*If time permits, let the ribs marinate for at least a half hour before placing them in the smoker. This gives the rub time to soak into the skin and meat. It also gives the meat time to come to room temperature before beginning the smoking process. This helps the meat cook more evenly.
- Place the ribs bone side down on a smoker rack of your preheated smoker and let them cook for 2 hours.
- After 2 hours of smoking, remove the ribs from the smoker and wrap them in heavy-duty aluminum foil.
- Return the foil-wrapped ribs to the smoker and cook for an additional 2.5 hours or until a meat thermometer inserted into the thickest part of the ribs reaches an internal temperature of 200 degrees Fahrenheit.
*Cooking time can vary depending on the weight of the racks.
Remove the baby back ribs from the smoker and carefully open the foil pack. If you’re not a fan of barbecue sauce, let the rack rest for 15-30 minutes, and you’re ready to go.
But if you enjoy the flavor that barbecue sauce adds to the ribs, slather the top of the ribs (on the meaty side) with your favorite bbq sauce (or try my semi-homemade barbecue sauce) and return them to the smoker for an additional 30 minutes.
You can also serve sauteed greens, corn on the cob, potato salad, garden salad, or Ceasar salad.
When it comes to barbecue, you can’t beat smoked meats, and an electric smoker takes all the work out of preparing your favorite smoked recipes.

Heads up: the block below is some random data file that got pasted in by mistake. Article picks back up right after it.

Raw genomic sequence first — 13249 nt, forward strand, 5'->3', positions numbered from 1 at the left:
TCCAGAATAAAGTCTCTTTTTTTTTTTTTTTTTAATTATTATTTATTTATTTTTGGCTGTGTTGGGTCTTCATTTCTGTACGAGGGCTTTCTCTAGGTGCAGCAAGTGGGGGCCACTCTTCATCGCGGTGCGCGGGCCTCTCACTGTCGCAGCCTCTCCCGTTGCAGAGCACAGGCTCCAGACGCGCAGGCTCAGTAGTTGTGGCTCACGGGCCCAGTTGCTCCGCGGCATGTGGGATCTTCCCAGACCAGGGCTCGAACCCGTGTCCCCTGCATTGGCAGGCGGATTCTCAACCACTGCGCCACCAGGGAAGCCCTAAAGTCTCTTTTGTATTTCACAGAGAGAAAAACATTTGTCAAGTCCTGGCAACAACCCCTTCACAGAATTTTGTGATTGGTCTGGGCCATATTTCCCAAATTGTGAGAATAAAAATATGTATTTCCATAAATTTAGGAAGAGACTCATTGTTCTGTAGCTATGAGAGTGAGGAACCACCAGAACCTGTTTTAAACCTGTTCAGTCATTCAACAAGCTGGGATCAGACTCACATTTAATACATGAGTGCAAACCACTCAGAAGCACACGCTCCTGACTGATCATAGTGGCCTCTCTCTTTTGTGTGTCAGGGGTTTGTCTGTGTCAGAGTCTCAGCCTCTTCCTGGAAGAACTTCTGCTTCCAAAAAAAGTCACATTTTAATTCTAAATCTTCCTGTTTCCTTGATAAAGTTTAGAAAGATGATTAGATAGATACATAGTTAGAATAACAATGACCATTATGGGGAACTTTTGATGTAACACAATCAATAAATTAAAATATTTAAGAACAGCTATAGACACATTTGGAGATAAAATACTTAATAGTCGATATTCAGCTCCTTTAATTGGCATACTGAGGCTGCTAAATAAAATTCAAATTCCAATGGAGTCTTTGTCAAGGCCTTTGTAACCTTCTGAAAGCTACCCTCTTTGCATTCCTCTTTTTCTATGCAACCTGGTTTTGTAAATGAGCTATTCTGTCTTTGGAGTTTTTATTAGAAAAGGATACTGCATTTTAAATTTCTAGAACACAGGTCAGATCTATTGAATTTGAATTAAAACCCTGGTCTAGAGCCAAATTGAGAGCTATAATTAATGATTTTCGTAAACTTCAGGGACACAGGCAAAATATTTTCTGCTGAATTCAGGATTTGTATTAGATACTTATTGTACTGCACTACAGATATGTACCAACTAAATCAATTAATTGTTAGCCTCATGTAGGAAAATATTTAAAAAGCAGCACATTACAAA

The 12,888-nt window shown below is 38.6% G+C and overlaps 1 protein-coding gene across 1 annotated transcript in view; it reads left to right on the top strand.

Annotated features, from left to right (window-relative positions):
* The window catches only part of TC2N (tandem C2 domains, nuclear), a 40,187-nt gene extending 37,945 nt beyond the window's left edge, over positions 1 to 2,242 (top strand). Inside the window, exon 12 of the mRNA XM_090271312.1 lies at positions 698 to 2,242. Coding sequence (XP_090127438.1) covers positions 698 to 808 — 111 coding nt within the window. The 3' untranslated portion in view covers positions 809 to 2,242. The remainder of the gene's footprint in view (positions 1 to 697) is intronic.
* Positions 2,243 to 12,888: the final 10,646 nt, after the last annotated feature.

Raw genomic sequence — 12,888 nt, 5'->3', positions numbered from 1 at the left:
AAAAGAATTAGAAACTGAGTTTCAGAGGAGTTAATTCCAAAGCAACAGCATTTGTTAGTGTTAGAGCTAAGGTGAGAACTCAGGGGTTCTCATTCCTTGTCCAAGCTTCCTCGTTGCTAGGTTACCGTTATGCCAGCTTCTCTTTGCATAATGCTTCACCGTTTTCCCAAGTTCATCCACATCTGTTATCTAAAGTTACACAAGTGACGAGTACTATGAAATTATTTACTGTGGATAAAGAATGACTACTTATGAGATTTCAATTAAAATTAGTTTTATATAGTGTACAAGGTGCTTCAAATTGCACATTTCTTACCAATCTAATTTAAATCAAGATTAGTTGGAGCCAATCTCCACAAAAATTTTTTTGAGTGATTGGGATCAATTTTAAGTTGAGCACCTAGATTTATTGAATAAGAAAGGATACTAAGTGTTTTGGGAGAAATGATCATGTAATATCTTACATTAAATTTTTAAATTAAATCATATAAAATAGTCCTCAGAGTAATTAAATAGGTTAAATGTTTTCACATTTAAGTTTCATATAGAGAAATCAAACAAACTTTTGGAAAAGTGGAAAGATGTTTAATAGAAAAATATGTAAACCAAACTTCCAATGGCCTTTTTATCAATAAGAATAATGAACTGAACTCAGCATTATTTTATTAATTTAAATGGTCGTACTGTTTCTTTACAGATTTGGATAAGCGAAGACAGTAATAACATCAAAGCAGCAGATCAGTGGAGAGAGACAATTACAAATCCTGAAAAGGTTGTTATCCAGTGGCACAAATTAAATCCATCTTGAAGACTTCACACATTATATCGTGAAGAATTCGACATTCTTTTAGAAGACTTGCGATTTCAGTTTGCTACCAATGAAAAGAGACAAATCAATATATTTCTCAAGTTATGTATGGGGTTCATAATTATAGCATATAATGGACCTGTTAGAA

All you need is time and a few basic seasonings to make the best ribs you ever had!
Smoking ribs at 200 degrees will take 7-8 hours to cook. Smoking ribs at 225 degrees will take 6-7 hours. Smoking ribs at 250 degrees will take 5-6 hours.
Depending on which type of smoker you use and how thick the meat is will play a part in how long it takes to cook the ribs.
Most pitmasters agree that 250°F is the ideal smoking temperature for ribs. Smoking at lower temperatures will take longer for the ribs to cook and can result in tough, chewy meat.
However, too high a temperature can cause the ribs to dry out quickly. Preferred smoking temperatures range between 225° and 275° Fahrenheit, with 250° Fahrenheit as the sweet spot.
Yes, for the best results, they do need to rest. Since the smoking process takes 5-6 hours, the ribs should rest from 15-30 minutes before serving
How do you keep ribs moist while smoking?
You can spritz the ribs periodically using a spray bottle filled with a mixture of apple juice or water and apple cider vinegar. Allow the ribs to smoke for about an hour and a half before spritzing the first time — then spritz every half hour.
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I love the ThermoPro wireless meat thermometers. The easy to use app makes it easy to track the temperatures of the meats and seafood your cooking.
You get a great variety of wood chips with this starter pack. You get one bag of apple, cheery, mesquite, and hickory wood chips in each variety pack.